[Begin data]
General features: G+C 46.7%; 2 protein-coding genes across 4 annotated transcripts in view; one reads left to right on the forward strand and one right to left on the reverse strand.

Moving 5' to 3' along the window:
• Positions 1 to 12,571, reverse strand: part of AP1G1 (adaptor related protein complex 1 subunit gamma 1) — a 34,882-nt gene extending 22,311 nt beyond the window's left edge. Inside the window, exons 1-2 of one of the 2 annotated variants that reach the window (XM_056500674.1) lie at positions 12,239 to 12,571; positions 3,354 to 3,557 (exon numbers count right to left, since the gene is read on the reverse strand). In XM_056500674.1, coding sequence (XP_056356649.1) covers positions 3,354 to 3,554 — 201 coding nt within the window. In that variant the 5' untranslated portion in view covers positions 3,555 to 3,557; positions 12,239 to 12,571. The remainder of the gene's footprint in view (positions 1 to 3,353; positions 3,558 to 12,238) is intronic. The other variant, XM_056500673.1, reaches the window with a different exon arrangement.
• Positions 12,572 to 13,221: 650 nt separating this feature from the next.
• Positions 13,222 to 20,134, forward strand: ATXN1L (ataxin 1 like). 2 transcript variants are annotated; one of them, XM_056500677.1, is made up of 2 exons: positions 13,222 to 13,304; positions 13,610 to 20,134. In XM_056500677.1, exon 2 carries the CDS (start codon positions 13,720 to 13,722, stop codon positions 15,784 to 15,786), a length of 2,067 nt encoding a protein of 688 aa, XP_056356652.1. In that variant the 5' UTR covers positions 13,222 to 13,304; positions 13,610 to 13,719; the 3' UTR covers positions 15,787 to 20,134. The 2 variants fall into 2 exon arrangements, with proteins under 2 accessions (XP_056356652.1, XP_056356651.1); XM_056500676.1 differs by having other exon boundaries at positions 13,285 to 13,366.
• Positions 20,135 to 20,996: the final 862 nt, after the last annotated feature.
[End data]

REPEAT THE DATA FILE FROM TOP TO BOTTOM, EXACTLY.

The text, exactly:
General features: G+C 46.7%; 2 protein-coding genes across 4 annotated transcripts in view; one reads left to right on the forward strand and one right to left on the reverse strand.

Moving 5' to 3' along the window:
• Positions 1 to 12,571, reverse strand: part of AP1G1 (adaptor related protein complex 1 subunit gamma 1) — a 34,882-nt gene extending 22,311 nt beyond the window's left edge. Inside the window, exons 1-2 of one of the 2 annotated variants that reach the window (XM_056500674.1) lie at positions 12,239 to 12,571; positions 3,354 to 3,557 (exon numbers count right to left, since the gene is read on the reverse strand). In XM_056500674.1, coding sequence (XP_056356649.1) covers positions 3,354 to 3,554 — 201 coding nt within the window. In that variant the 5' untranslated portion in view covers positions 3,555 to 3,557; positions 12,239 to 12,571. The remainder of the gene's footprint in view (positions 1 to 3,353; positions 3,558 to 12,238) is intronic. The other variant, XM_056500673.1, reaches the window with a different exon arrangement.
• Positions 12,572 to 13,221: 650 nt separating this feature from the next.
• Positions 13,222 to 20,134, forward strand: ATXN1L (ataxin 1 like). 2 transcript variants are annotated; one of them, XM_056500677.1, is made up of 2 exons: positions 13,222 to 13,304; positions 13,610 to 20,134. In XM_056500677.1, exon 2 carries the CDS (start codon positions 13,720 to 13,722, stop codon positions 15,784 to 15,786), a length of 2,067 nt encoding a protein of 688 aa, XP_056356652.1. In that variant the 5' UTR covers positions 13,222 to 13,304; positions 13,610 to 13,719; the 3' UTR covers positions 15,787 to 20,134. The 2 variants fall into 2 exon arrangements, with proteins under 2 accessions (XP_056356652.1, XP_056356651.1); XM_056500676.1 differs by having other exon boundaries at positions 13,285 to 13,366.
• Positions 20,135 to 20,996: the final 862 nt, after the last annotated feature.